• Identify and describe any technology systems, operations, and processes used to coordinate with other relevant parties, including investment advisers and custodians, to ensure completion of the allocation, confirmation, or affirmation process for the transaction;
  • Set target time frames on trade date for completing the allocation, confirmation, and affirmation for the transaction;
  • Describe procedures for communicating trade information promptly, investigating any discrepancies in trade information, and adjusting trade information to help ensure that the allocation, confirmation, and affirmation can be completed by the target time frames on trade date;
  • Describe how the broker-dealer plans to identify and address delays if another party, including an investment adviser or a custodian, is not promptly completing the allocation or affirmation for the transaction or if the broker-dealer experiences delays in promptly completing the confirmation; and
  • Measure, monitor, and document the rates of allocations, confirmations, and affirmations completed as soon as technologically practicable and no later than the end of the day on trade date.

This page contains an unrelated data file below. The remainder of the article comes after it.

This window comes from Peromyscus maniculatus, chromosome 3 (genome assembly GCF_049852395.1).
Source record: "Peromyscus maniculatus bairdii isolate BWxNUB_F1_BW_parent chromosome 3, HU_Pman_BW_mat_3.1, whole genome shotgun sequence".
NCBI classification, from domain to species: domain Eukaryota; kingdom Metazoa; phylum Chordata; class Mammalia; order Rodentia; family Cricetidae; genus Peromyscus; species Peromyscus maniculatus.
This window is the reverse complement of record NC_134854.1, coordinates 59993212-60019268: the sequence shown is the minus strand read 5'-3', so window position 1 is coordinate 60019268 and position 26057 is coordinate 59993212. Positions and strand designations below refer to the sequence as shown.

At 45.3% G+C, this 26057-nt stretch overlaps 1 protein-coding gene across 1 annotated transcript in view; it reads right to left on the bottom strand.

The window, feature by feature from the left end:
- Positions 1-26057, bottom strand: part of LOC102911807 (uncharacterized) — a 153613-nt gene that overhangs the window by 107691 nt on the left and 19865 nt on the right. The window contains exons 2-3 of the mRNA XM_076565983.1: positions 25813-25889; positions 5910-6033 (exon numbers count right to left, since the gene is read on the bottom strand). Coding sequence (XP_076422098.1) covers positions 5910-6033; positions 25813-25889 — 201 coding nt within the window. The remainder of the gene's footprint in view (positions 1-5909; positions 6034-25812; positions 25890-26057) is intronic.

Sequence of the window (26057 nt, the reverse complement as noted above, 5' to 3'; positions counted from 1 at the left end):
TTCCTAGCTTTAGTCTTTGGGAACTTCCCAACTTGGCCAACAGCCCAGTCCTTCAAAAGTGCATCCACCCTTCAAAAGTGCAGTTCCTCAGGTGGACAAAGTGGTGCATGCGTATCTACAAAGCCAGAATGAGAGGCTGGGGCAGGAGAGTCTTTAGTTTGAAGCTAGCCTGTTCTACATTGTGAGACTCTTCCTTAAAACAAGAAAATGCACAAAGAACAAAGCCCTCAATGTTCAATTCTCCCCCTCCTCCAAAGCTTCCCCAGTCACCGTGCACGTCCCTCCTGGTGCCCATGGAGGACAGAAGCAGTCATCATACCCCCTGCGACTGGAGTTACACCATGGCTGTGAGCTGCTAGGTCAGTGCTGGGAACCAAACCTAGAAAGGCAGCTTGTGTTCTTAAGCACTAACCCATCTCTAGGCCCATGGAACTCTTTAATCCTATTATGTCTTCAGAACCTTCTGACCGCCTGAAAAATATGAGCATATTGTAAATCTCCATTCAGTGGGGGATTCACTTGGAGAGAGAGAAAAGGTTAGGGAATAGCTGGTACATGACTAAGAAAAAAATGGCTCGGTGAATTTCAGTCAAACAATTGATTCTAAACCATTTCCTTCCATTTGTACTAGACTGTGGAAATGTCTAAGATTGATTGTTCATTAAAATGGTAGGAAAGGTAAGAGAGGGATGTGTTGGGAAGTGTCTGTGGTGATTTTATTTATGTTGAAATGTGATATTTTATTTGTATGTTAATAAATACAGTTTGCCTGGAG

The Commission seems to be providing the optional paths as a way to provide flexibility, while at the same time striving for the same goals — affirming trades as soon as possible to avoid settlement fails. The Commission also thinks this may help brokers and the other parties to an institutional transaction develop innovations that improve the allocation, confirmation, and affirmation process.

For transactions subject to Rule 15c6-2(a), the rulemaking amends the RIA recordkeeping rule (Advisers Act Rule 204-2) to require that RIAs make and keep records of each confirmation received, and of any allocation and each affirmation sent or received, with a date and time stamp for each indicating when it was sent or received. SEC staff will likely request these records during exams and use them to monitor the transition from T+2 to T+1. The Commission noted that RIAs must keep originals of written confirmations received, and copies of all allocations and affirmations sent or received, but may maintain records electronically if they satisfy certain conditions.

Straight-Through Processing

Straight through processing or “STP” essentially refers to a process that is entirely automated without manual intervention. In the institutional context, a market participant can use the facilities of a central matching service providers or “CMSP” (like DTCC) to enter trade details and complete the trade allocation, confirmation, affirmation, and/or matching processes without manual intervention. As the Commission noted, CMSPs facilitate communications among a broker-dealer, an institutional investor or its investment adviser, and the institutional investor’s custodian to reach agreement on the details of a securities transaction, enabling the trade allocation, confirmation, affirmation, and/or the matching of institutional trades.